In the image recording apparatus, though only the zeroth order lights from the optical modulator (3, 3 a to 3 h) are guided onto the recording material 9 by the projection optical system 23, depending on the design of the image recording apparatus, there may be a configuration where the zeroth order lights from the optical modulator are blocked and the plus and minus first order diffracted lights are guided onto the recording material. In other words, either the zeroth order lights or the plus and minus first order diffracted lights from the optical modulator are guided onto the recording material 9 by the projection optical system 23, and it is thereby possible to record an image through the modulation control by the optical modulator in the image recording apparatus.

The image recording apparatus provided with the optical modulator (3, 3 a to 3 h) may have a structure to record an image by controlling the optical modulator while moving the irradiation positions of the lights from the optical modulator on a plate-like recording material mounted on a stage relatively to the recording material by a scanning mechanism for moving the optical head along the recording material relatively to the recording material. Further, in the image recording apparatus, the irradiation positions of the lights on the recording material 9 may be moved in the X direction by providing a polygon mirror in the optical head.

The recording material for holding information on an image may be other material coated with a photosensitive material or having photosensitivity, such as a printed circuit board, a semiconductor substrate, or the like, or a material responsive to heat due to the irradiation of light. The optical modulators 3 and 3 a to 3 h may be used for the purpose other than image recording, and in this case, an object to be irradiated with light may be something other than the recording material.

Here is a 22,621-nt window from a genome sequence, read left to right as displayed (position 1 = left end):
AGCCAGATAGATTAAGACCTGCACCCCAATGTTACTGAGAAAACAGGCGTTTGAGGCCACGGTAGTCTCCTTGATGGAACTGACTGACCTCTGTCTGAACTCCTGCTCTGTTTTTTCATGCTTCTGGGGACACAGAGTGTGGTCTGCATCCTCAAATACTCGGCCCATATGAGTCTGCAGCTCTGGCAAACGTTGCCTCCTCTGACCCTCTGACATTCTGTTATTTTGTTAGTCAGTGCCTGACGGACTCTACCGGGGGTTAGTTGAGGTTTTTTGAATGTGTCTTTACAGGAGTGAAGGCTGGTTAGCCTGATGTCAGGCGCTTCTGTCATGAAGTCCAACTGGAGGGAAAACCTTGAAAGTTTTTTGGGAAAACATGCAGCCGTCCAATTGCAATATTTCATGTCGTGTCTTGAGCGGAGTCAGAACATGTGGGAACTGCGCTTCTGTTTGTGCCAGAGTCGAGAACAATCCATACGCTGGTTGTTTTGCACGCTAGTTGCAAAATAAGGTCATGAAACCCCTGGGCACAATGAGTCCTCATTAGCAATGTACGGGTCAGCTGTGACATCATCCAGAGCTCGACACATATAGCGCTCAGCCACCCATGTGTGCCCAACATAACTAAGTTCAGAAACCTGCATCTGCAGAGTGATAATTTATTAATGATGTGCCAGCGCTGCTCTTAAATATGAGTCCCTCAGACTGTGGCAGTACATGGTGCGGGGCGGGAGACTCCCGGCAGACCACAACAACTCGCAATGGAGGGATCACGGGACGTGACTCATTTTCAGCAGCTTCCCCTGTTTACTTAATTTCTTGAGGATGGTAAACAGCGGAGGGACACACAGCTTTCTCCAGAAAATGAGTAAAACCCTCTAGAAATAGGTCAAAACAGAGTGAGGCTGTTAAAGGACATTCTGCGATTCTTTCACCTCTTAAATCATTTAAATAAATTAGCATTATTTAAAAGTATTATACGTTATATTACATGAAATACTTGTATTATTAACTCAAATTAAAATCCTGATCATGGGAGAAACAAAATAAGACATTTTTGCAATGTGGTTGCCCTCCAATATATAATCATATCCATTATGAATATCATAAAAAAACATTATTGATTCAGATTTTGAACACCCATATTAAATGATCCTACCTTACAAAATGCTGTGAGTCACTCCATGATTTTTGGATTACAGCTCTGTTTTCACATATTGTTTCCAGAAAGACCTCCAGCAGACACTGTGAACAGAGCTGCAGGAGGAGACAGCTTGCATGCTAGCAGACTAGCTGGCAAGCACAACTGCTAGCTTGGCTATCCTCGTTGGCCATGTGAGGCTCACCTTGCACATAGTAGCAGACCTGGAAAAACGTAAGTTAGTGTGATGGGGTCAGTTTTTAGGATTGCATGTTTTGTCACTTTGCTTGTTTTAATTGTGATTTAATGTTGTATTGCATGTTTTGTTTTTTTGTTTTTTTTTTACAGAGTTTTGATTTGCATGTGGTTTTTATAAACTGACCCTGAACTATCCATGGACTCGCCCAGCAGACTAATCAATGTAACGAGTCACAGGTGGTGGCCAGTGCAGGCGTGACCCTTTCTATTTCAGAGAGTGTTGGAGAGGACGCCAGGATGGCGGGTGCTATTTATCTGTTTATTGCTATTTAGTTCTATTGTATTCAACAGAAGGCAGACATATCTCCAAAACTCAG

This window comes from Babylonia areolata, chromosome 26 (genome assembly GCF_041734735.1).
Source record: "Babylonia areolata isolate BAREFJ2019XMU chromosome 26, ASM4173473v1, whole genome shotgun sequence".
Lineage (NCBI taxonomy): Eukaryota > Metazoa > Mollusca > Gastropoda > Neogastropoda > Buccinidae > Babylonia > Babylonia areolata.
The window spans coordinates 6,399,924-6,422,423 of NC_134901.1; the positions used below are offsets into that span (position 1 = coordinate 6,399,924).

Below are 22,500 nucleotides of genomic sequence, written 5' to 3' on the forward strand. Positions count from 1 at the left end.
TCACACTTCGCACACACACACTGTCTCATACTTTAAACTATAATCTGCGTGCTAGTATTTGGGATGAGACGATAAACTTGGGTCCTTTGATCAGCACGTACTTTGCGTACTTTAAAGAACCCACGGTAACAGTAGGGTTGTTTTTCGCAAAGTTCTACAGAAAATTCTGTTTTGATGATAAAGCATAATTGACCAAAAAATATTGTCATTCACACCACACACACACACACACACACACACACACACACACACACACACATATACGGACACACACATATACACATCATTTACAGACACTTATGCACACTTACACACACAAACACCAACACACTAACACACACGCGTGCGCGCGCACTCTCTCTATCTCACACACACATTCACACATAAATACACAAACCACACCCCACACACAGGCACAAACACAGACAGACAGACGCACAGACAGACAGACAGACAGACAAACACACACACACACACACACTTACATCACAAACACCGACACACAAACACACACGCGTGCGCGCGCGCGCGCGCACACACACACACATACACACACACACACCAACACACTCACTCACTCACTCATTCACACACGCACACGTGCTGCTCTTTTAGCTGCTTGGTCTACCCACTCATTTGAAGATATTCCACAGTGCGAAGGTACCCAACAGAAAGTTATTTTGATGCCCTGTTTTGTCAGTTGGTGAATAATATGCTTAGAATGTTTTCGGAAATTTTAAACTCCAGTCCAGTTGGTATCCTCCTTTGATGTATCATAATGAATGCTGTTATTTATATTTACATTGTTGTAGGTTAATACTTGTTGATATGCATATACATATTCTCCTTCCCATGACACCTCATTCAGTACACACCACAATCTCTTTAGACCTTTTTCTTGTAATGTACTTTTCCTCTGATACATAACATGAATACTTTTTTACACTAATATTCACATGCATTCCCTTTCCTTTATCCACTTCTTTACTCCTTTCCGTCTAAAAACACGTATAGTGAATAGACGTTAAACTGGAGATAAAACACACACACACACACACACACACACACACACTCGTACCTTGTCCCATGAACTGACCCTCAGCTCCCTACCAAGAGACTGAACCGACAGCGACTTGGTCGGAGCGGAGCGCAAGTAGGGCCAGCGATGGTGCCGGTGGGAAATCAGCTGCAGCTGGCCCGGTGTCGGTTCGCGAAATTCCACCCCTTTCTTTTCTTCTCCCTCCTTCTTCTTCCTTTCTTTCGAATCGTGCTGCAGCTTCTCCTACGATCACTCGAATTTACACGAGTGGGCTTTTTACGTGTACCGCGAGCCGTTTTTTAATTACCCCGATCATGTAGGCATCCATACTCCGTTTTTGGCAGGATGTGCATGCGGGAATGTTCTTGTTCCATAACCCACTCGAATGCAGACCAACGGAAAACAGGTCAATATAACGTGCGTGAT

While the invention has been shown and described in detail, the foregoing description is in all aspects illustrative and not restrictive. It is therefore understood that numerous modifications and variations can be devised without departing from the scope of the invention.

This application claims priority benefit under 35 U.S.C. Section 119 of Japanese Patent Application No. 2008-332119 filed in the Japan Patent Office on Dec. 26, 2008, Japanese Patent Application No. 2008-332120 filed in the Japan Patent Office on Dec. 26, 2008, and Japanese Patent Application No. 2008-332121 filed in the Japan Patent Office on Dec. 26, 2008, the entire disclosures of which are incorporated herein by reference.

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Referenced by
Citing PatentFiling datePublication dateApplicantTitle
US8773751Jan 12, 2012Jul 8, 2014Dainippon Screen Mfg. Co., Ltd.Optical device, exposure apparatus and laser apparatus
US8784675Aug 9, 2011Jul 22, 2014Dainippon Screen Mfg. Co. Ltd.Optical device, a method of manufacturing optical device, and exposure apparatus
Classifications
U.S. Classification385/8, 385/10
International ClassificationG02F1/295
Cooperative ClassificationG02F1/292, G02F1/3558
European ClassificationG02F1/29D
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Owner name: DAINIPPON SCREEN MFG. CO., LTD.,JAPAN
Free format text: ASSIGNMENT OF ASSIGNORS INTEREST;ASSIGNORS:OKAZAKI, MASAHIDE;SUHARA, TOSHIAKI;REEL/FRAME:023663/0189
Owner name: DAINIPPON SCREEN MFG. CO., LTD., JAPAN